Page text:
Mannose is widely used as a “natural” treatment for urinary tract infections; this seemingly innocuous sugar may have a negative effect for some pregnant women. While the frequency of MPI-CDG is unknown, women at risk for having subsequent MPI-CDG children who intend to take mannose as a “prenatal therapy” may inadvertently cause other side effects.

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 Diabetes: Stem Cells Offering Healthy Promises

 

Aditi Saraswat,1 Anand Srivastava2
1Henry Ford Medical Center, USA
2Global Institute of Stem Cell Therapy and Research, USA
Received: April 30, 2018 | Published: May 09, 2018

Correspondence: Anand Srivastava, Global Institute of Stem Cell Therapy and Research, 4660 La Jolla Village Drive, San Diego, CA, 92122, USA, Tel 8583 4424 92, Email 

Citation: Saraswat A, Srivastava A. Diabetes: stem cells offering healthy promises. J Stem Cell Res Ther. 2018;4(2):45‒46. DOI:10.15406/jsrt.2018.04.00113

 

Editorial

Diabetes is a chronic lifelong disease and according to Diabetes Association of America, in 2015 itself approximately 30.3million Americans (9.4% of the population) have the disease. Unfortunately, almost one fourth (or approximately 7.2million) are unaware that they have it. An additional 84.1million people have pre-diabetes. With increasing prosperity, its prevalence has increased in almost all populations of the world and ranges from 5-15%. As it affects so big portion of the world population a long-lasting cure is urgently warranted. People with diabetes need to manage their disease in order to avoid related complications and maintain healthy social and economic interactions.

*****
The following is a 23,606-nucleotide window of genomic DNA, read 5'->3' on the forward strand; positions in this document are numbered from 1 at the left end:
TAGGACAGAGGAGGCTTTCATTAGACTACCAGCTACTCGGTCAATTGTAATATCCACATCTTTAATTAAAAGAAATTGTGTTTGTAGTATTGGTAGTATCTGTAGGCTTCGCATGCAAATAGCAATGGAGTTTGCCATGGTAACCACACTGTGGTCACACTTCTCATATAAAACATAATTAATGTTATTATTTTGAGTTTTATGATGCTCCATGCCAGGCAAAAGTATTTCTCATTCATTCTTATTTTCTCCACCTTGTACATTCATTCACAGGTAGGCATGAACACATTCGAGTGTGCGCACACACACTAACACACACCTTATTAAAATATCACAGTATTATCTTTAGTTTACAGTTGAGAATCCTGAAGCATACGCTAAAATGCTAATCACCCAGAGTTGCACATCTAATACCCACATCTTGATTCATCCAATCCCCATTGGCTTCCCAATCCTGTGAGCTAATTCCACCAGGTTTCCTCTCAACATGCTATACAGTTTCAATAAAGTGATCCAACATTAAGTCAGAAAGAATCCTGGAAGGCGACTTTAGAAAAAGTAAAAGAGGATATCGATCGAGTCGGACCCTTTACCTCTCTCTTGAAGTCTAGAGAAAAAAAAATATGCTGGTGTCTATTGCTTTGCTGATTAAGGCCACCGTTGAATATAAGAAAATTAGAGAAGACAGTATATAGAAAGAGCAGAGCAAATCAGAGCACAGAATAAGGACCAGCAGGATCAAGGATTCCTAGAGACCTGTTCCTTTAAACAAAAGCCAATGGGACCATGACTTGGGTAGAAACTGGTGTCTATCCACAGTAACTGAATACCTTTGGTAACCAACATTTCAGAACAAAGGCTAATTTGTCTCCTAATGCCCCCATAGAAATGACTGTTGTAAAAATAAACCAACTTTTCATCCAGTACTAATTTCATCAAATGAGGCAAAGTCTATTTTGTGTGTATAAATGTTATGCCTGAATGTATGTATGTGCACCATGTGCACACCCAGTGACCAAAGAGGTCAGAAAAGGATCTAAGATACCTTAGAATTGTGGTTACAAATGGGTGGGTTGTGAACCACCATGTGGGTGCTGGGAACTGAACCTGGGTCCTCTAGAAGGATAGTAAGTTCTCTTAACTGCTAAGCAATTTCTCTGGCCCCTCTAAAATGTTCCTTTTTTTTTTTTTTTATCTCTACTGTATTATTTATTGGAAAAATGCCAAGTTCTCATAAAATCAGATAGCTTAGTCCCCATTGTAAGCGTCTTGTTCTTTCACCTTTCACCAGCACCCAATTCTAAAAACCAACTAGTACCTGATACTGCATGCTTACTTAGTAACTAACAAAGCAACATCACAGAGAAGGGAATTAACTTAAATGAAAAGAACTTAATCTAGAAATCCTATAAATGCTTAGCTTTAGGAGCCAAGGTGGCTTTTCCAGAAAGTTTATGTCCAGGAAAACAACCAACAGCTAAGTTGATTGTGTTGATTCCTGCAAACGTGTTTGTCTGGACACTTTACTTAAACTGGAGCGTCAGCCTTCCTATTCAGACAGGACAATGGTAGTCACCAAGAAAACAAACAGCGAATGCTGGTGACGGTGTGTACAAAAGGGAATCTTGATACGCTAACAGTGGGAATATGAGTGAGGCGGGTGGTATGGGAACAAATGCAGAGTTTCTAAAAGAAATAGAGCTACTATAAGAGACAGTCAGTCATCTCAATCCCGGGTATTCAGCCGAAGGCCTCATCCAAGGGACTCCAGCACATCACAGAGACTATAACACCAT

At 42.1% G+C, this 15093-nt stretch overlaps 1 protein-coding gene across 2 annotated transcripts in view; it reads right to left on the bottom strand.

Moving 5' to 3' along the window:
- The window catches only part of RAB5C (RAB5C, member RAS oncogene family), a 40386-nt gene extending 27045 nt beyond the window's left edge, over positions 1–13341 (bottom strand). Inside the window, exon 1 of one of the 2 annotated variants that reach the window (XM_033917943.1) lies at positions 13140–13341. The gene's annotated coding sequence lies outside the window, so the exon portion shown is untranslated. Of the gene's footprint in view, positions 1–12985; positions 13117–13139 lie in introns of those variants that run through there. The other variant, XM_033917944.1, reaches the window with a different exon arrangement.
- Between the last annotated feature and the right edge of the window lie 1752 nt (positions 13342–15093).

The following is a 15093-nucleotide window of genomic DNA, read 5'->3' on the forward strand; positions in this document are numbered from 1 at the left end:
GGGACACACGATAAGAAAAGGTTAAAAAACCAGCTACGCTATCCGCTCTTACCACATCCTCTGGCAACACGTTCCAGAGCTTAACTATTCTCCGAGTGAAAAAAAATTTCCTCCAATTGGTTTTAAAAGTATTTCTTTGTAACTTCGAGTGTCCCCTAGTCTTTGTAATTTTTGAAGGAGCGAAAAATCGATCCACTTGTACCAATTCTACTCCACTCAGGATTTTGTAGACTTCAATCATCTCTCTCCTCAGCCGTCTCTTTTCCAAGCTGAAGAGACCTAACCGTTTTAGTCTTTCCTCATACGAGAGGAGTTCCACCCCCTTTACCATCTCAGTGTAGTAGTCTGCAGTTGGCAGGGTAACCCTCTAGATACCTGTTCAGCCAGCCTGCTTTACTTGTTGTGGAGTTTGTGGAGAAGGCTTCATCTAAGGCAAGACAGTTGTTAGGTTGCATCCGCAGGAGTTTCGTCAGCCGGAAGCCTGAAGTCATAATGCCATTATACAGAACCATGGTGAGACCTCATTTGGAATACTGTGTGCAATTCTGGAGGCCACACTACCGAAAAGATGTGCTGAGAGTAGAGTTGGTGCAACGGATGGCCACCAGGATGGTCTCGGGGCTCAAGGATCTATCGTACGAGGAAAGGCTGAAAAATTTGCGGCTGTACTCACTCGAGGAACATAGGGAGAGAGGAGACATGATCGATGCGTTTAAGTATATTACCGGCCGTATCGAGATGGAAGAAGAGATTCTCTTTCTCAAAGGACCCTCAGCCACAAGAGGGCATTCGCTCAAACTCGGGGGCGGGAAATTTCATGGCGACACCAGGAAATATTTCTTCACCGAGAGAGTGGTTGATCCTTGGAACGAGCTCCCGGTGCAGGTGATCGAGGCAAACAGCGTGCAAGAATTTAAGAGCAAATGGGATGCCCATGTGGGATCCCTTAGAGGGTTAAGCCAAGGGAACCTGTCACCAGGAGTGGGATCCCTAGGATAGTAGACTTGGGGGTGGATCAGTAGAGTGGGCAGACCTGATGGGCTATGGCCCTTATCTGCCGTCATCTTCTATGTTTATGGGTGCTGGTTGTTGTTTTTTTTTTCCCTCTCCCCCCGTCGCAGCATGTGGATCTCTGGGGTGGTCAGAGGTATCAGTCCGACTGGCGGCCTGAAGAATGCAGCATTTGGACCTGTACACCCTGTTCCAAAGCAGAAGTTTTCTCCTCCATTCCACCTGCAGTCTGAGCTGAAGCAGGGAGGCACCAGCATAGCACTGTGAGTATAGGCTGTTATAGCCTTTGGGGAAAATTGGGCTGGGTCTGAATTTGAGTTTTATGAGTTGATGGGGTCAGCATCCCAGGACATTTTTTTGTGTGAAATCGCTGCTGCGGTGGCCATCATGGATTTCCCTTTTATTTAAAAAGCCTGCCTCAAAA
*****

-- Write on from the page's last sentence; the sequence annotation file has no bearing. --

Diabetes affects individuals of all age groups and has been classified in two types. Type 1 diabetes (T1D) is an autoimmune disease that occurs when a person’s pancreas stops producing insulin. It is usually diagnosed in children and young adults, previously known as juvenile diabetes. Only 5% of people with diabetes have this form of the disease. On the other hand, type 2 diabetes (T2D) is the most common form of diabetes. In patients of T2D, the body does not use insulin properly mostly because of insulin resistance. Because of that, at first, pancreas compensates by making extra insulin. However, over time it isn’t able to keep up and can’t make enough insulin to keep your blood glucose at normal levels.